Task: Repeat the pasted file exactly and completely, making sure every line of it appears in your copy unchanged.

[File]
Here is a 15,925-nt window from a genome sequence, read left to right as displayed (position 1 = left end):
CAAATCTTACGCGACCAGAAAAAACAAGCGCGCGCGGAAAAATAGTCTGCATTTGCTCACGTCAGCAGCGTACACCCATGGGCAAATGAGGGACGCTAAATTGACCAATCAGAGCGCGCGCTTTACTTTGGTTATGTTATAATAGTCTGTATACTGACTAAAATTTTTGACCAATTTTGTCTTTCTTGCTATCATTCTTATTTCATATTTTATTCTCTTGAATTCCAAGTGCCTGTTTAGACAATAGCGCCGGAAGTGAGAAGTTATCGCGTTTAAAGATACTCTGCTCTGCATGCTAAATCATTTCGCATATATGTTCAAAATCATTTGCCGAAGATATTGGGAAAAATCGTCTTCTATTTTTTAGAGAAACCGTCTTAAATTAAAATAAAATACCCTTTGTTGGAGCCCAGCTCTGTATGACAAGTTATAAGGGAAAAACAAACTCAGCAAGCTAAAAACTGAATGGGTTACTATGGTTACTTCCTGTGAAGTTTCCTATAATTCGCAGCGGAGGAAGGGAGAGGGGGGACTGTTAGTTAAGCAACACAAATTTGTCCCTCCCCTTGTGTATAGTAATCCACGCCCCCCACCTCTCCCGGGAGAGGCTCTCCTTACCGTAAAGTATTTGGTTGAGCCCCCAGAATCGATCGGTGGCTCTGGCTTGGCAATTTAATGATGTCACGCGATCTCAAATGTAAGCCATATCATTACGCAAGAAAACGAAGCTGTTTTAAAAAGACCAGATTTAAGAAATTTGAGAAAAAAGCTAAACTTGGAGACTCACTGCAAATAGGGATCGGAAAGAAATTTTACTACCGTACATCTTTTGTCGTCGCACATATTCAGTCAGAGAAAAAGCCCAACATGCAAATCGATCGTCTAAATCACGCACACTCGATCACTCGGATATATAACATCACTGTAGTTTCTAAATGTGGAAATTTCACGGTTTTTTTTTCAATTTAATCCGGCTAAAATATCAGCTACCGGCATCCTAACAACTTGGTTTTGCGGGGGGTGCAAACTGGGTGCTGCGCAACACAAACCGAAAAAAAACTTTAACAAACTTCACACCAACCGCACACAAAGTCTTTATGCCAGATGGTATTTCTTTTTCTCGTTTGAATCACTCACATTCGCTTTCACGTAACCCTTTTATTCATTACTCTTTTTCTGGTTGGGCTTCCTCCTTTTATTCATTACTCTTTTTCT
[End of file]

Here is a 15,925-nt window from a genome sequence, read left to right as displayed (position 1 = left end):
CAAATCTTACGCGACCAGAAAAAACAAGCGCGCGCGGAAAAATAGTCTGCATTTGCTCACGTCAGCAGCGTACACCCATGGGCAAATGAGGGACGCTAAATTGACCAATCAGAGCGCGCGCTTTACTTTGGTTATGTTATAATAGTCTGTATACTGACTAAAATTTTTGACCAATTTTGTCTTTCTTGCTATCATTCTTATTTCATATTTTATTCTCTTGAATTCCAAGTGCCTGTTTAGACAATAGCGCCGGAAGTGAGAAGTTATCGCGTTTAAAGATACTCTGCTCTGCATGCTAAATCATTTCGCATATATGTTCAAAATCATTTGCCGAAGATATTGGGAAAAATCGTCTTCTATTTTTTAGAGAAACCGTCTTAAATTAAAATAAAATACCCTTTGTTGGAGCCCAGCTCTGTATGACAAGTTATAAGGGAAAAACAAACTCAGCAAGCTAAAAACTGAATGGGTTACTATGGTTACTTCCTGTGAAGTTTCCTATAATTCGCAGCGGAGGAAGGGAGAGGGGGGACTGTTAGTTAAGCAACACAAATTTGTCCCTCCCCTTGTGTATAGTAATCCACGCCCCCCACCTCTCCCGGGAGAGGCTCTCCTTACCGTAAAGTATTTGGTTGAGCCCCCAGAATCGATCGGTGGCTCTGGCTTGGCAATTTAATGATGTCACGCGATCTCAAATGTAAGCCATATCATTACGCAAGAAAACGAAGCTGTTTTAAAAAGACCAGATTTAAGAAATTTGAGAAAAAAGCTAAACTTGGAGACTCACTGCAAATAGGGATCGGAAAGAAATTTTACTACCGTACATCTTTTGTCGTCGCACATATTCAGTCAGAGAAAAAGCCCAACATGCAAATCGATCGTCTAAATCACGCACACTCGATCACTCGGATATATAACATCACTGTAGTTTCTAAATGTGGAAATTTCACGGTTTTTTTTTCAATTTAATCCGGCTAAAATATCAGCTACCGGCATCCTAACAACTTGGTTTTGCGGGGGGTGCAAACTGGGTGCTGCGCAACACAAACCGAAAAAAAACTTTAACAAACTTCACACCAACCGCACACAAAGTCTTTATGCCAGATGGTATTTCTTTTTCTCGTTTGAATCACTCACATTCGCTTTCACGTAACCCTTTTATTCATTACTCTTTTTCTGGTTGGGCTTCCTCCTTTTATTCATTACTCTTTTTCT